Eating Locally One Class at a Time

Course teaches students that being a locavore isn’t too tough to try

Friday, July 10, 2015
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UNH class on eating local foods

Kelly Cullen, associate professor of natural resources and the environment, starts her class with terrifying statistics and ends it with hope. In the course Being a Locavore, Cullen shows students how they can eat local — and why it’s a healthier option.

Eating local is a movement that has been getting a lot of ink in recent years as people strive to buy food grown or produced close to where they live. Alongside the scary statistics, such as those showing the nutritional value in many common crops has declined as much as 40 percent and that the incidence of diabetes has nearly doubled in the last 10 years, are the benefits of being a locavore. Cullen ticks off the pluses: food security, supporting local economies and cultural heritage, fair conditions for workers and livestock, reduced reliance on petroleum — and the big one: knowing the source of the food you eat.

Cullen asks students to keep a food journal for one week, recording what they eat and where the food comes from. They then look at the food groups to see what is in season in New Hamsphire (or their home state) throughout the year so they can plan a 12-month menu.

“At the grocery store it’s forever summer,” Cullen says. “We’ve lost the ability to eat in season. I’m trying to show students that it’s possible.”

And she challenges the notion that it takes money to eat locally by teaching students the basics of canning and cheese making. Sophomores Griffin Sinclair-Wingate and Katie Levine and senior Sarah Young said it hadn’t occurred to them that they could extend the seasons of what they eat through preserving. And all said money has influenced their food habits.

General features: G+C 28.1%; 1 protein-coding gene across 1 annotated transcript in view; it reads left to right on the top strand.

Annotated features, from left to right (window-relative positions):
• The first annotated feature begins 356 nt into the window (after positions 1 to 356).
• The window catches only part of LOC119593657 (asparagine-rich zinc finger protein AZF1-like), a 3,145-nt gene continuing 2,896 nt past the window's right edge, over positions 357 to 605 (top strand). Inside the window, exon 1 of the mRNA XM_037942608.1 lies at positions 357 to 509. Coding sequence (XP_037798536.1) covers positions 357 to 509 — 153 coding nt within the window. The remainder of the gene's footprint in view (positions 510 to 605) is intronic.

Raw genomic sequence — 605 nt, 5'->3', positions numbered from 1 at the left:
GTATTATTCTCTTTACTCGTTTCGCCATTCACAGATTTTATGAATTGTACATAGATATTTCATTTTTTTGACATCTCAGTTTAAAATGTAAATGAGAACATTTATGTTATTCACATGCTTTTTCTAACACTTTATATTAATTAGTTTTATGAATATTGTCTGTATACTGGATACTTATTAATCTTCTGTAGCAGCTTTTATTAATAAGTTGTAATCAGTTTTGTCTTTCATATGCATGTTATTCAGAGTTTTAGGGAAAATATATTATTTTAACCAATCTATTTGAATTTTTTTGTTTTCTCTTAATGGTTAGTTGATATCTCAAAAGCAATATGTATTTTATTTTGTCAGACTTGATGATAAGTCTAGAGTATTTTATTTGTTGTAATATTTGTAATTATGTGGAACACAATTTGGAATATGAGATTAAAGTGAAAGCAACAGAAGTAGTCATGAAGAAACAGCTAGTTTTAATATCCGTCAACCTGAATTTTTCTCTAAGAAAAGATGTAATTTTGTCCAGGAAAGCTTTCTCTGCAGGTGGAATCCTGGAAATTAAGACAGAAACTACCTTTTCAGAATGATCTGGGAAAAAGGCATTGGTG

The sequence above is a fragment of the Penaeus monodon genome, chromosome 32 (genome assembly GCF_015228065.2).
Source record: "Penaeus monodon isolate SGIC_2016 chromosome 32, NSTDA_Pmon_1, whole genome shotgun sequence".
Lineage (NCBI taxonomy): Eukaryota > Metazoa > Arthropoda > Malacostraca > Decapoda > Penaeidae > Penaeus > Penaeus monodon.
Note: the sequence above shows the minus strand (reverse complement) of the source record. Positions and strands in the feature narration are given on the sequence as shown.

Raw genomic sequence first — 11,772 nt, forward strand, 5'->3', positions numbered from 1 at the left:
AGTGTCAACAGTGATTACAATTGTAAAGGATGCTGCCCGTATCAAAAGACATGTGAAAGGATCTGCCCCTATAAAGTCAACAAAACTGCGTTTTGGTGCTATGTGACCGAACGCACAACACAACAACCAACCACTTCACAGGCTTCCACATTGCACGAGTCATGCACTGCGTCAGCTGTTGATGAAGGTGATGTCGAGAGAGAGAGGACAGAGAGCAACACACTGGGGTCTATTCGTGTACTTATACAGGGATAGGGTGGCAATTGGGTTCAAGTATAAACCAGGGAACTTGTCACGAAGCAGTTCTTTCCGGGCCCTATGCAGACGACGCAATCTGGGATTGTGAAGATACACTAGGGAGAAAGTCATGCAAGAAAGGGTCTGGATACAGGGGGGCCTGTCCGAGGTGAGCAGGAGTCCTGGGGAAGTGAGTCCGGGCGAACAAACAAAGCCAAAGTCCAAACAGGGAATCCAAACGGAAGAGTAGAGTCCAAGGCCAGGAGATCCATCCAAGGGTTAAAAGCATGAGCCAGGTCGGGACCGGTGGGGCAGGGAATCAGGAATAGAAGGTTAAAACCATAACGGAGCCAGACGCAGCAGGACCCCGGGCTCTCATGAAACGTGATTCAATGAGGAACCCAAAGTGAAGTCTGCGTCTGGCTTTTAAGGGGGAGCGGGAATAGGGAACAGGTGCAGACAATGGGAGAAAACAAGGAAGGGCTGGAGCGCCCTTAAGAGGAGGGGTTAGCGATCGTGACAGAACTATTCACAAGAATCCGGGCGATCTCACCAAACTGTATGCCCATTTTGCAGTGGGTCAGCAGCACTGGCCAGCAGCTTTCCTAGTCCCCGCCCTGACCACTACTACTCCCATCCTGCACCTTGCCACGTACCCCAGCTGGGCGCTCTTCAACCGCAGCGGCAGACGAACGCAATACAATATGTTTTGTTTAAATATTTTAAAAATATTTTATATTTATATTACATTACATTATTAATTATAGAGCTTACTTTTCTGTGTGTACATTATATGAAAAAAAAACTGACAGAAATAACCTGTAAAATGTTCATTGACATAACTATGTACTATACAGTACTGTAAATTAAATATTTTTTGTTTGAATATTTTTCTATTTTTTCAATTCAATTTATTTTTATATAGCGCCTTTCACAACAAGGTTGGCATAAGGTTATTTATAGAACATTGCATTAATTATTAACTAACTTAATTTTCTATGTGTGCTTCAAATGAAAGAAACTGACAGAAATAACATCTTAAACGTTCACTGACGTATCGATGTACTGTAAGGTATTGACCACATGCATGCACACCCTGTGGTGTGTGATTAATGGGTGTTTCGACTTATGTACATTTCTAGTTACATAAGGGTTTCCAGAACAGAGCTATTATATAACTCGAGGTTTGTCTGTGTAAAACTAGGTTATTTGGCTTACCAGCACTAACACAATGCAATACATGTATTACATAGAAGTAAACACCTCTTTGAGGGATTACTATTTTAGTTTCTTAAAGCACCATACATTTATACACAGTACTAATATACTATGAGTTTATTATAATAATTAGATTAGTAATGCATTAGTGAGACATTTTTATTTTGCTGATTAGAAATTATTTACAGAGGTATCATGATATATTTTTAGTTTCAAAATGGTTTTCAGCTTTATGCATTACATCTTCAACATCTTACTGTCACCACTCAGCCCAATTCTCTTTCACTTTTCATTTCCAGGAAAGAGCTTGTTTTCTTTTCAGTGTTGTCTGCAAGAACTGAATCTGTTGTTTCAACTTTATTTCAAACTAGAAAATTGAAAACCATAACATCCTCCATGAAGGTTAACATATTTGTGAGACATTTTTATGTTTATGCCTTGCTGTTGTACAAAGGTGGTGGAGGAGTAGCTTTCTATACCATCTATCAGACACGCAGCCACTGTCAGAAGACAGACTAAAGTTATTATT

In addition to canning, Cullen introduces students to community-supported agriculture, a local model of food distribution that may, for a fee, have people sharing the crops from a particular farm. All of which has — literally — given students food for thought.

“I used to think I knew a lot about what I should eat,” says Sinclair-Wingate, an environmental and resources economic major. “I gave up meat a year ago but since taking this class, I’ve given up certain other foods, too. And if I don’t buy local, I try to buy organic. I’m definitely thinking more about what I eat.”

 

Originally published in UNH MagazineSpring/Summer 2015 Issue

This article is part of the series:

UNH Magazine Spring/Summer 2015 cover
Featuring MVP: a profile of UNH Law professor Michael McCann, 70 years of occupational therapy and the global good work of Job Heintz ’90 and John Marshall ’87